Tuesday, May 25, 2010

Animals and Children V. 2


OK sorry, this post is going to be extremely nerdy. Seriously. The record you're looking at isn't a BBC Radiophonic Workshop album, but it sounds like it could be. It's one of my very very favorite records ever! I've been wrestling with my conscience over whether to share it or not, but then I figured ONLY LIKE FIVE PEOPLE READ THIS BLOG ANYWAY SO WHO CARES. I remember finding it forlorn and ignored in a San Francisco record store several years ago. The titles and "remarks" on the back sleeve seemed promising: "electronic fiction," "junior laboratory," "sonic march." Still, I braced myself for disappointment as I approached the listening booth. Library records are a cruel mistress, I reminded myself. The balance between radiophonic fuzzy folk and lame loonytunes rests on a knife edge of nuance and stylistic difference.

But as I needle-dropped a few tracks a funny thing happened. I found myself borne up on a magic carpet of wyrd plinky plonky vintage electronic music, of cacaphonous "zoo atmospheres," twinkly percussion and haunting homespun witchy children's folk. A real time capsule of early 70s Britain and the weird utopian meanings then (and perhaps still) invested in the figure of the "child." And speaking of fuzzy folk, it's worth mentioning how perfectly this album would fit into Jonny Trunk's Fuzzy Felt Folk or Studio G compilations. (I believe the yellow-sleeved first volume of the Animals and Children series is represented in the latter, but not the second nor the equally excellent third). Eric Peters, who contributes four tracks here, is the guy behind "Electro Mind" from that one yellow Chappell library record, along with a few fantastic electronic records on the KPM label. An auxiliary member of the radiophonic workshop if there ever was one. And James Harpham, the guy responsible for the "Witches and the Grinnygog" soundtrack excerpted here, is something like the Gandalf of British film music. He's in fine form here. It's a wonder that he's not better known, although selfishly I must say shadowy obscurity suits him better. Below is a clip of my favorite track from the album, Harpham's "Oriental Dolls."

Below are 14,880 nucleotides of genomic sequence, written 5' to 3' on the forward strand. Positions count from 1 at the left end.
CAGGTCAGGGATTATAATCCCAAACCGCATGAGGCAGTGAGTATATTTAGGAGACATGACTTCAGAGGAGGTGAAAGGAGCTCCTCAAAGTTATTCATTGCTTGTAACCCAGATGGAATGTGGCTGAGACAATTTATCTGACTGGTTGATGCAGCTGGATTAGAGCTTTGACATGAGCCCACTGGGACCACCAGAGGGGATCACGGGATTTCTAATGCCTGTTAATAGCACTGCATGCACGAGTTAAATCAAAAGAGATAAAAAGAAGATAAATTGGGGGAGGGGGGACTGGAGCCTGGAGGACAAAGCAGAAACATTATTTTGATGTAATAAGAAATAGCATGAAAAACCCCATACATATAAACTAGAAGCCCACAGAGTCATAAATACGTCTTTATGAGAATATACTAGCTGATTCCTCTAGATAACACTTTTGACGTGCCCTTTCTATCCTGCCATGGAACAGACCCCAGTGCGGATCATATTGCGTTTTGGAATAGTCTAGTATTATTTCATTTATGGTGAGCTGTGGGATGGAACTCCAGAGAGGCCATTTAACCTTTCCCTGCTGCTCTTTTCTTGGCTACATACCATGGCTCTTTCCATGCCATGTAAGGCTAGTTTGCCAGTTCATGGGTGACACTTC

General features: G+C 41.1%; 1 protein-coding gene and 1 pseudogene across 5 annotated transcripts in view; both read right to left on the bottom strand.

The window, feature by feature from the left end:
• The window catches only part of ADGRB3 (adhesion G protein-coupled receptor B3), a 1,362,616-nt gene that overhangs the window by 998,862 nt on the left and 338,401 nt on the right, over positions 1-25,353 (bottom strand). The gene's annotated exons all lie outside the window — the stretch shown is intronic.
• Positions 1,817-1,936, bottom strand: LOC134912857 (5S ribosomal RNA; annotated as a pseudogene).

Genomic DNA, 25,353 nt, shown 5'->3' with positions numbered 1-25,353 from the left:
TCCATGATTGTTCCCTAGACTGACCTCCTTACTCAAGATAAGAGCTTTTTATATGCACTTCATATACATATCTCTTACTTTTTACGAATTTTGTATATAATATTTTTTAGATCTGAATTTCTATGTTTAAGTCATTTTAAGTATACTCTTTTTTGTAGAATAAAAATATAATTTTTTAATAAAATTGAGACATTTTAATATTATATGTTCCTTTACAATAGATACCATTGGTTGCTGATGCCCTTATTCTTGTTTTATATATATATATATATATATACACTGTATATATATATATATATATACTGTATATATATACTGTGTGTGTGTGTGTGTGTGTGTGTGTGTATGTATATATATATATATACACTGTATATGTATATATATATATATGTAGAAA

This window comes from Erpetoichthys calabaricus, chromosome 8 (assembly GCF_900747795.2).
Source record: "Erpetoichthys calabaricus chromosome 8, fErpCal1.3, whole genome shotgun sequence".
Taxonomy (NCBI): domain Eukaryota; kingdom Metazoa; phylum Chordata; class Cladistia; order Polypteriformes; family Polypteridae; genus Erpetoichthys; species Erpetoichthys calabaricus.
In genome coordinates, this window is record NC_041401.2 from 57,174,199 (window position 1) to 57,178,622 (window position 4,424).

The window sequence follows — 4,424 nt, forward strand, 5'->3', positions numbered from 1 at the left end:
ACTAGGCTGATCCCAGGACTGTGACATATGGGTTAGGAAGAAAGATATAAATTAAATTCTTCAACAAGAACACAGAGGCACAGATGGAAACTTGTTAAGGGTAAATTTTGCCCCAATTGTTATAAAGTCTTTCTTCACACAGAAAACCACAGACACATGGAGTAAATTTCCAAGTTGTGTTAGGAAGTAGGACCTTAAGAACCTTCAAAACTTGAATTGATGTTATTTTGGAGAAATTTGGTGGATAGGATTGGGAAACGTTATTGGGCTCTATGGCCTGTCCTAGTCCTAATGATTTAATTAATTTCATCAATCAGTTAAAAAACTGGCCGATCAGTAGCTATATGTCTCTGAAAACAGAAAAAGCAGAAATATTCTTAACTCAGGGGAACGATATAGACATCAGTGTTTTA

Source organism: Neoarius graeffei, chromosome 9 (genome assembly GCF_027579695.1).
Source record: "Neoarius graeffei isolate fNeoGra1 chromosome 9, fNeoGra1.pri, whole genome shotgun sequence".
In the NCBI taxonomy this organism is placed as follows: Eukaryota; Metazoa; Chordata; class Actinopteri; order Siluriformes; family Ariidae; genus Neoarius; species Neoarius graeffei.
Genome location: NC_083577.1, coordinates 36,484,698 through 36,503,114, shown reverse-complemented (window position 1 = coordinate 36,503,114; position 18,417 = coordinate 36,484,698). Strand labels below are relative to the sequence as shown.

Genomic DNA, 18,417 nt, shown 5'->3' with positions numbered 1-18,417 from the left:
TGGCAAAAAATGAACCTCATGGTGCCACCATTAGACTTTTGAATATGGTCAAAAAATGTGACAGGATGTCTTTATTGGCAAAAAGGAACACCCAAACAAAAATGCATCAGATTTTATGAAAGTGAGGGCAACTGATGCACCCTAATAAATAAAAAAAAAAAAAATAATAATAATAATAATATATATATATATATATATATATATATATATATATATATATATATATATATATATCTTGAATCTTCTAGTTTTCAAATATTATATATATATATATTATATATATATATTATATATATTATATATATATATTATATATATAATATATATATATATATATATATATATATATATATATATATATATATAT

15 comments:

  1. Always give Studio G the benefit of the doubt!

    ReplyDelete
  2. Great post! Why oh why did I sell my Studio G's??

    Why must I cry?

    ReplyDelete
  3. 5 people ? Hey, dont do yourself down, your blog is the first thing I check on each day. You've made fantastic posts and mixes and as someone who used to scamper around in black plimsols and become a tree in the wind on hard wooden floors, who watched in fascination and counted the seconds as the schools and colleges clock ticked around before settling down to watch Look and Read, whos eaten cherries on the Hogs Back and stared at John Pipers stained glass window, all these sounds and images mean so much to me. Anyway, I care, so thanks...cheers, flinty

    ReplyDelete
  4. That's 4 comments from 4 readers, 1 to go !

    ReplyDelete
  5. SIXTH!

    Another great post. Can't wait to hear the rest of this record.

    ReplyDelete
  6. Seven! I didn't have a blogspot account before, but signed up to let you know how much I've enjoyed your posts. Animals and Children was the coup de gras.

    ReplyDelete
  7. Just popped back to say that if anyone is as thrilled as I was with this lp, then they will no doubt be happy to know that the first Animals and Children lp is available from this blog :

    http://pornotrond.blogspot.com

    Also,will the other side of Vol.2 be posted sometime? The side you posted is simply beautiful...

    ReplyDelete
  8. Heh heh, thought I might sneak that by you! The first side of the record is kind of meh. I'll give it a listen tonight and see what I think. Cheers for all the feedback, everybody. Flinty, more childhood reveries please.

    ReplyDelete
  9. Absolutley lovely, stand out track on that mix! ....and satisfying the hunter gatherer instinct among some of us. Thank you!

    ReplyDelete
  10. Count this regular visitor too.

    Puzzled though by a Yank being so stuck on this very-parochial-UK stuff.(I'm from the Unmann-Wittering generation)

    ReplyDelete
  11. This comment has been removed by a blog administrator.

    ReplyDelete
  12. I have many many studio G records. Not this one, but I am an avid library hunter and havent heard this album. Thank you very much! As always, a very great blog. Studio G is fantastic.

    Sceanic and Romance, is incredible.

    ReplyDelete
  13. Another request from me - any possibility in re-upping this one? The sample is fabulous.

    ReplyDelete